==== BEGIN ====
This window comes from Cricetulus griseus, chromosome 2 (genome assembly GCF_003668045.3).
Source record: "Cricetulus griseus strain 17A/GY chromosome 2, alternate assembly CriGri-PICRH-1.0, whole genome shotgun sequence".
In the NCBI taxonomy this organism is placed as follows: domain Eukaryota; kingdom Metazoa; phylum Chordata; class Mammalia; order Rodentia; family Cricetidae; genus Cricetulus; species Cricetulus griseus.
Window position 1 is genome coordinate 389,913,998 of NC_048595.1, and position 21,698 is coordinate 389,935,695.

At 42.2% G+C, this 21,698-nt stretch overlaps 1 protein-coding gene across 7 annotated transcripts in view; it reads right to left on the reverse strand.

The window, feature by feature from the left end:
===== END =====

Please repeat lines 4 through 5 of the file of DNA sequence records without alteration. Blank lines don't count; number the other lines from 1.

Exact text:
Window position 1 is genome coordinate 389,913,998 of NC_048595.1, and position 21,698 is coordinate 389,935,695.

At 42.2% G+C, this 21,698-nt stretch overlaps 1 protein-coding gene across 7 annotated transcripts in view; it reads right to left on the reverse strand.